Vietnamese rice 50% cheaper than Thai rice
Vietnam and Thailand are two major rice exporters to the Hong Kong market, but Vietnamese rice prices are 50% lower than those offered by its rival, leaving wide room for growth for Vietnamese rice exports to the former British territory.
Based on 40 years of experience in running a rice import business, Food Che Fuk James, managing director of Hong Kong-based firm Kwong Sun Hong, said at a business networking event in Can Tho City yesterday, gathering municipal agencies and a business delegation from Hong Kong, that Vietnamese rice is a better option than Thai rice based on price.
However, when it comes to quality, Thai rice outpaces Vietnamese rice as it remains perfectly soft, puffy and tasty for two hours after it is cooked. On the other hand, Vietnamese rice is popular at Hong Kong’s fast food restaurants because of its reasonable price.
The Hong Kong market has set low quality standards for rice shipments to the territory. Rice exporters are also currently exempt from duties when shipping rice to the Asian financial hub, according to Lu Benjamin, director of Hong Kong-based Lui Hing Hop Company.
The Lui Hing Hop leader added that he has not heard of any Vietnamese rice shipments being rejected for export to Hong Kong to date.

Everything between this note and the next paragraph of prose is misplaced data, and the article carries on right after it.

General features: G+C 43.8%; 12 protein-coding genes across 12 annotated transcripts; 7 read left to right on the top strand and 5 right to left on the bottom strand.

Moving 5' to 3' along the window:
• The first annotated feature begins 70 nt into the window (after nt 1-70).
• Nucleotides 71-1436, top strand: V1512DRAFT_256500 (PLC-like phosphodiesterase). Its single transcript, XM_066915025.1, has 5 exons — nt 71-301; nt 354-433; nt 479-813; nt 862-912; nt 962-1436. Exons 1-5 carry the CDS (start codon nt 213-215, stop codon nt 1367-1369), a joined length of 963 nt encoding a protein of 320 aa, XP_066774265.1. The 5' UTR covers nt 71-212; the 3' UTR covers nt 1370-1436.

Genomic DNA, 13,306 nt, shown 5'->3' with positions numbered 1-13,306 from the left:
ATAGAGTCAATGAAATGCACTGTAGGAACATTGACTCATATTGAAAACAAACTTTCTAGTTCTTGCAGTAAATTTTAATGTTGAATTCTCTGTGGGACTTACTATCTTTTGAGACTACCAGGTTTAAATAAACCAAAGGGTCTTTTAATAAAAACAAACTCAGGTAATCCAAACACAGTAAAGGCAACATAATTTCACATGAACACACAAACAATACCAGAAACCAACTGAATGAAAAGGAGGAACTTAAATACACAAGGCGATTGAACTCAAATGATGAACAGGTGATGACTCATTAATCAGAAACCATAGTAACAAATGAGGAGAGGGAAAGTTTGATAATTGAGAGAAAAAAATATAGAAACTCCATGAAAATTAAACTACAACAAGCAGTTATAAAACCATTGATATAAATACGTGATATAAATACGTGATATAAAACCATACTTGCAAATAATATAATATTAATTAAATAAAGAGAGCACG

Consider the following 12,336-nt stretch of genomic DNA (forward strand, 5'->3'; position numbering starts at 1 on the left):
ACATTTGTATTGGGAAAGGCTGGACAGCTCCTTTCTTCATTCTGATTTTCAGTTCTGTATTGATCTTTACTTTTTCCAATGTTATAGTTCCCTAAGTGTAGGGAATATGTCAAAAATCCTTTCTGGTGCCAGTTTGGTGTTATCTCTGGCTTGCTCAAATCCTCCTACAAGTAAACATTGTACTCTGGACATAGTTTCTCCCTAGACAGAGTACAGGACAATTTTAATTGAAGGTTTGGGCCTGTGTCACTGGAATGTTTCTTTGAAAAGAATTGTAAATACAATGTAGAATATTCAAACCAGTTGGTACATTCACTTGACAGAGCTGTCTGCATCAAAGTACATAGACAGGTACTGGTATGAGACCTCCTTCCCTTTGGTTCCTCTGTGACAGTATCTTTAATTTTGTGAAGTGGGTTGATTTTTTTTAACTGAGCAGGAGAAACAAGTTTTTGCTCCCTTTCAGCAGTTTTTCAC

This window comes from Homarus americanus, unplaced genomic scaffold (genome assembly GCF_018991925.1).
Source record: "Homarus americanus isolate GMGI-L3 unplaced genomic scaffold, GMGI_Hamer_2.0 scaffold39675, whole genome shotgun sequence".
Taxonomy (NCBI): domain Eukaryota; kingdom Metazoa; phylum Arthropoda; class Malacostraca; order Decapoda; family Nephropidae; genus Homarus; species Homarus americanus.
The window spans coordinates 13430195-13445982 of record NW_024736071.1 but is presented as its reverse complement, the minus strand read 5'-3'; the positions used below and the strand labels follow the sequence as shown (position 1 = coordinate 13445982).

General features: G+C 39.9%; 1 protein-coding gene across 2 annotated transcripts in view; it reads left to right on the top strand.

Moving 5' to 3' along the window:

Speaking at the meeting, Nguyen Trung Kien, vice chairman of the Vietnam Food Association, said that Vietnam had exported 90,000 tons of rice to Hong Kong as of September, chiefly fragrant rice. The rice export volume to the former British colony is expected to reach 90,000-120,000 tons next year, said Kien.
In the nine-month period, the Mekong Delta city of Can Tho exported US$6.6 million worth of rice to Hong Kong, much higher than the figure of US$1.8 million recorded for the whole of last year, said Nguyen Minh Toai, director of the municipal Department of Industry and Trade.
At the event, local participants introduced new types of fragrant Vietnamese rice to the Hong Kong side and pledged to control residue levels in rice shipments to the territory, said the food association representative.